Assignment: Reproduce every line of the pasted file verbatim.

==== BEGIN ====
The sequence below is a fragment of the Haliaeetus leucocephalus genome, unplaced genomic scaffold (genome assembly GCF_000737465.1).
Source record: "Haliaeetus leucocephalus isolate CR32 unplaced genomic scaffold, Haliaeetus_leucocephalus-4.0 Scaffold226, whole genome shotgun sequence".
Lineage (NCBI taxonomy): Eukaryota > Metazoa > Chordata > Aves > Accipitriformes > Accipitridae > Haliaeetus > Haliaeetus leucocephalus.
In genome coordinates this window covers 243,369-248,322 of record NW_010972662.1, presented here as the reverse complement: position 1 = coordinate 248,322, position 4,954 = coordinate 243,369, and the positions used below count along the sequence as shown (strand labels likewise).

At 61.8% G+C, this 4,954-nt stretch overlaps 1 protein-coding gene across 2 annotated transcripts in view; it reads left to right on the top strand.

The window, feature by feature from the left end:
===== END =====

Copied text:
The sequence below is a fragment of the Haliaeetus leucocephalus genome, unplaced genomic scaffold (genome assembly GCF_000737465.1).
Source record: "Haliaeetus leucocephalus isolate CR32 unplaced genomic scaffold, Haliaeetus_leucocephalus-4.0 Scaffold226, whole genome shotgun sequence".
Lineage (NCBI taxonomy): Eukaryota > Metazoa > Chordata > Aves > Accipitriformes > Accipitridae > Haliaeetus > Haliaeetus leucocephalus.
In genome coordinates this window covers 243,369-248,322 of record NW_010972662.1, presented here as the reverse complement: position 1 = coordinate 248,322, position 4,954 = coordinate 243,369, and the positions used below count along the sequence as shown (strand labels likewise).

At 61.8% G+C, this 4,954-nt stretch overlaps 1 protein-coding gene across 2 annotated transcripts in view; it reads left to right on the top strand.

The window, feature by feature from the left end: